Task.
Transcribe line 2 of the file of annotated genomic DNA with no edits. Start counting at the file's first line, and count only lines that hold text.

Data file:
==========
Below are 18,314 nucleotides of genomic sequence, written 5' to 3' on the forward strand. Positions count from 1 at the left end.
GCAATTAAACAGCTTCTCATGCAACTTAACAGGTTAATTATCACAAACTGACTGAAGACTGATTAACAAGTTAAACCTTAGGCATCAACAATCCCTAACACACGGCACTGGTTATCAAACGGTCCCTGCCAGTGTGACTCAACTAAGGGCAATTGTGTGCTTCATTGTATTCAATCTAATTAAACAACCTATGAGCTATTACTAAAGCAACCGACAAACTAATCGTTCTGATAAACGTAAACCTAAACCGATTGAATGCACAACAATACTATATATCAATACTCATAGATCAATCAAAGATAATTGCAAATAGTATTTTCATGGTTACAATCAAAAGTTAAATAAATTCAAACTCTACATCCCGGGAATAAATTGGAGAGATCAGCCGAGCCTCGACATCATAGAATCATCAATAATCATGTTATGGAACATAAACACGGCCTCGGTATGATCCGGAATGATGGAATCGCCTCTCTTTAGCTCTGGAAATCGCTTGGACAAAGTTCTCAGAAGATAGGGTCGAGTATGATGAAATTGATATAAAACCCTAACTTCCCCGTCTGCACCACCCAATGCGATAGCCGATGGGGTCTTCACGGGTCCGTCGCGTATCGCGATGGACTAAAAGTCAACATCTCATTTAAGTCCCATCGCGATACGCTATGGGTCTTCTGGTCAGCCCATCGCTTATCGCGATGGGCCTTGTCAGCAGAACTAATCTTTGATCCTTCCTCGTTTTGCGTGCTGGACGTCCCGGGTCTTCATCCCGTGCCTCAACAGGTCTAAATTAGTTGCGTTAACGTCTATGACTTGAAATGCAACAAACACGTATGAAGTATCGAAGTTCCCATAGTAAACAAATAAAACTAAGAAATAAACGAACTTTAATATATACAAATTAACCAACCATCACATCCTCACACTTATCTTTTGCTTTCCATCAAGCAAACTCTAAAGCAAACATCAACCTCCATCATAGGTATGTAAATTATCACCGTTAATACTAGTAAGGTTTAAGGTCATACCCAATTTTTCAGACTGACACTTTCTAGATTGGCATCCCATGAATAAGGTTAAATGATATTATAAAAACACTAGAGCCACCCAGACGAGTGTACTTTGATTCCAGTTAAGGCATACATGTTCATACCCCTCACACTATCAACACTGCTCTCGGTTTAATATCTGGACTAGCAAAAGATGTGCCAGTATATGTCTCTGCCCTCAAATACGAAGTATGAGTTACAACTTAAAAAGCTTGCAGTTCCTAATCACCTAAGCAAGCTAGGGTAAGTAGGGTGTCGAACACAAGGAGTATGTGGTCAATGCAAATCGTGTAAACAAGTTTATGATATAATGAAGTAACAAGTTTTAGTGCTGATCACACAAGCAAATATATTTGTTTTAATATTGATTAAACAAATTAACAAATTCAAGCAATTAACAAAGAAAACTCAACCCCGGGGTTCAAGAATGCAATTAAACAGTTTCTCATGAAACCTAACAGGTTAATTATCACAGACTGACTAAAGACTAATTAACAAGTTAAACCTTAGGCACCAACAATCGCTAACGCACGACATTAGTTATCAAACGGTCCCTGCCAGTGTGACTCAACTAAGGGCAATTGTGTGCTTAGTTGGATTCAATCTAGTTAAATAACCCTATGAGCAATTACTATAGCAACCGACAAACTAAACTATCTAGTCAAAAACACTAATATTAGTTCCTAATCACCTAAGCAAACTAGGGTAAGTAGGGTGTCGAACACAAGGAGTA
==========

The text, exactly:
GCAATTAAACAGCTTCTCATGCAACTTAACAGGTTAATTATCACAAACTGACTGAAGACTGATTAACAAGTTAAACCTTAGGCATCAACAATCCCTAACACACGGCACTGGTTATCAAACGGTCCCTGCCAGTGTGACTCAACTAAGGGCAATTGTGTGCTTCATTGTATTCAATCTAATTAAACAACCTATGAGCTATTACTAAAGCAACCGACAAACTAATCGTTCTGATAAACGTAAACCTAAACCGATTGAATGCACAACAATACTATATATCAATACTCATAGATCAATCAAAGATAATTGCAAATAGTATTTTCATGGTTACAATCAAAAGTTAAATAAATTCAAACTCTACATCCCGGGAATAAATTGGAGAGATCAGCCGAGCCTCGACATCATAGAATCATCAATAATCATGTTATGGAACATAAACACGGCCTCGGTATGATCCGGAATGATGGAATCGCCTCTCTTTAGCTCTGGAAATCGCTTGGACAAAGTTCTCAGAAGATAGGGTCGAGTATGATGAAATTGATATAAAACCCTAACTTCCCCGTCTGCACCACCCAATGCGATAGCCGATGGGGTCTTCACGGGTCCGTCGCGTATCGCGATGGACTAAAAGTCAACATCTCATTTAAGTCCCATCGCGATACGCTATGGGTCTTCTGGTCAGCCCATCGCTTATCGCGATGGGCCTTGTCAGCAGAACTAATCTTTGATCCTTCCTCGTTTTGCGTGCTGGACGTCCCGGGTCTTCATCCCGTGCCTCAACAGGTCTAAATTAGTTGCGTTAACGTCTATGACTTGAAATGCAACAAACACGTATGAAGTATCGAAGTTCCCATAGTAAACAAATAAAACTAAGAAATAAACGAACTTTAATATATACAAATTAACCAACCATCACATCCTCACACTTATCTTTTGCTTTCCATCAAGCAAACTCTAAAGCAAACATCAACCTCCATCATAGGTATGTAAATTATCACCGTTAATACTAGTAAGGTTTAAGGTCATACCCAATTTTTCAGACTGACACTTTCTAGATTGGCATCCCATGAATAAGGTTAAATGATATTATAAAAACACTAGAGCCACCCAGACGAGTGTACTTTGATTCCAGTTAAGGCATACATGTTCATACCCCTCACACTATCAACACTGCTCTCGGTTTAATATCTGGACTAGCAAAAGATGTGCCAGTATATGTCTCTGCCCTCAAATACGAAGTATGAGTTACAACTTAAAAAGCTTGCAGTTCCTAATCACCTAAGCAAGCTAGGGTAAGTAGGGTGTCGAACACAAGGAGTATGTGGTCAATGCAAATCGTGTAAACAAGTTTATGATATAATGAAGTAACAAGTTTTAGTGCTGATCACACAAGCAAATATATTTGTTTTAATATTGATTAAACAAATTAACAAATTCAAGCAATTAACAAAGAAAACTCAACCCCGGGGTTCAAGAATGCAATTAAACAGTTTCTCATGAAACCTAACAGGTTAATTATCACAGACTGACTAAAGACTAATTAACAAGTTAAACCTTAGGCACCAACAATCGCTAACGCACGACATTAGTTATCAAACGGTCCCTGCCAGTGTGACTCAACTAAGGGCAATTGTGTGCTTAGTTGGATTCAATCTAGTTAAATAACCCTATGAGCAATTACTATAGCAACCGACAAACTAAACTATCTAGTCAAAAACACTAATATTAGTTCCTAATCACCTAAGCAAACTAGGGTAAGTAGGGTGTCGAACACAAGGAGTA